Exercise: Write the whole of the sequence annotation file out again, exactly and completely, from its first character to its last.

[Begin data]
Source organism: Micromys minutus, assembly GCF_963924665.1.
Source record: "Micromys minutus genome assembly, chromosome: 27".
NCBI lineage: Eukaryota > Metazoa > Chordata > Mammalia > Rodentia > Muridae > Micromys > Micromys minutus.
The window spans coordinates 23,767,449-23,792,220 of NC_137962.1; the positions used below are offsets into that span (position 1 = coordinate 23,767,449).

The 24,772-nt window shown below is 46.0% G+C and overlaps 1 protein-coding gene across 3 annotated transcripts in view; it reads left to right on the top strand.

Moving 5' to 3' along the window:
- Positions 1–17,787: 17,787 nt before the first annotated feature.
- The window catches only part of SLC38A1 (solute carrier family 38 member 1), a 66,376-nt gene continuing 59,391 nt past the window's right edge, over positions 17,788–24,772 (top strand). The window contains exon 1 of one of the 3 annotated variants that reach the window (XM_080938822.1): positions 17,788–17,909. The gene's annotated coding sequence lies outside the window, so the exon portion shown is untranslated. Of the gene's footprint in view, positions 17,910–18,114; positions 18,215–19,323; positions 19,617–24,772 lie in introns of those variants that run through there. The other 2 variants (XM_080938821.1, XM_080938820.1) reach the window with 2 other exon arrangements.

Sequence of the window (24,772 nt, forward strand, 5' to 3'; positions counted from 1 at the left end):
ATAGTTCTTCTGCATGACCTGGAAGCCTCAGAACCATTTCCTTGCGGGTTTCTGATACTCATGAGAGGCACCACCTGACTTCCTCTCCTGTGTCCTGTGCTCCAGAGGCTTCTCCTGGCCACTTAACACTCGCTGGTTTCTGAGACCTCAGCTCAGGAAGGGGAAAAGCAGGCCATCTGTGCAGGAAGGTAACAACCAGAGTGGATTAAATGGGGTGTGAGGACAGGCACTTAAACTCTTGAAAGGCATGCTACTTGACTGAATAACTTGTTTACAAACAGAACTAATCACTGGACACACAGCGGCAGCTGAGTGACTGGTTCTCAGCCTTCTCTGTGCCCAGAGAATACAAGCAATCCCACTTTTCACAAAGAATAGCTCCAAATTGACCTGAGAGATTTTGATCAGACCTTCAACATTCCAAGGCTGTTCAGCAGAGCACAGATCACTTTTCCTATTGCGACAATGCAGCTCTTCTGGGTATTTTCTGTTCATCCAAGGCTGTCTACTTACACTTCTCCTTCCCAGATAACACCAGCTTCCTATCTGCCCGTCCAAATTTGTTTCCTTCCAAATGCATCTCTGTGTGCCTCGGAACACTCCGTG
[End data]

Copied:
Source organism: Micromys minutus, assembly GCF_963924665.1.
Source record: "Micromys minutus genome assembly, chromosome: 27".
NCBI lineage: Eukaryota > Metazoa > Chordata > Mammalia > Rodentia > Muridae > Micromys > Micromys minutus.
The window spans coordinates 23,767,449-23,792,220 of NC_137962.1; the positions used below are offsets into that span (position 1 = coordinate 23,767,449).

The 24,772-nt window shown below is 46.0% G+C and overlaps 1 protein-coding gene across 3 annotated transcripts in view; it reads left to right on the top strand.

Moving 5' to 3' along the window:
- Positions 1–17,787: 17,787 nt before the first annotated feature.
- The window catches only part of SLC38A1 (solute carrier family 38 member 1), a 66,376-nt gene continuing 59,391 nt past the window's right edge, over positions 17,788–24,772 (top strand). The window contains exon 1 of one of the 3 annotated variants that reach the window (XM_080938822.1): positions 17,788–17,909. The gene's annotated coding sequence lies outside the window, so the exon portion shown is untranslated. Of the gene's footprint in view, positions 17,910–18,114; positions 18,215–19,323; positions 19,617–24,772 lie in introns of those variants that run through there. The other 2 variants (XM_080938821.1, XM_080938820.1) reach the window with 2 other exon arrangements.

Sequence of the window (24,772 nt, forward strand, 5' to 3'; positions counted from 1 at the left end):
ATAGTTCTTCTGCATGACCTGGAAGCCTCAGAACCATTTCCTTGCGGGTTTCTGATACTCATGAGAGGCACCACCTGACTTCCTCTCCTGTGTCCTGTGCTCCAGAGGCTTCTCCTGGCCACTTAACACTCGCTGGTTTCTGAGACCTCAGCTCAGGAAGGGGAAAAGCAGGCCATCTGTGCAGGAAGGTAACAACCAGAGTGGATTAAATGGGGTGTGAGGACAGGCACTTAAACTCTTGAAAGGCATGCTACTTGACTGAATAACTTGTTTACAAACAGAACTAATCACTGGACACACAGCGGCAGCTGAGTGACTGGTTCTCAGCCTTCTCTGTGCCCAGAGAATACAAGCAATCCCACTTTTCACAAAGAATAGCTCCAAATTGACCTGAGAGATTTTGATCAGACCTTCAACATTCCAAGGCTGTTCAGCAGAGCACAGATCACTTTTCCTATTGCGACAATGCAGCTCTTCTGGGTATTTTCTGTTCATCCAAGGCTGTCTACTTACACTTCTCCTTCCCAGATAACACCAGCTTCCTATCTGCCCGTCCAAATTTGTTTCCTTCCAAATGCATCTCTGTGTGCCTCGGAACACTCCGTG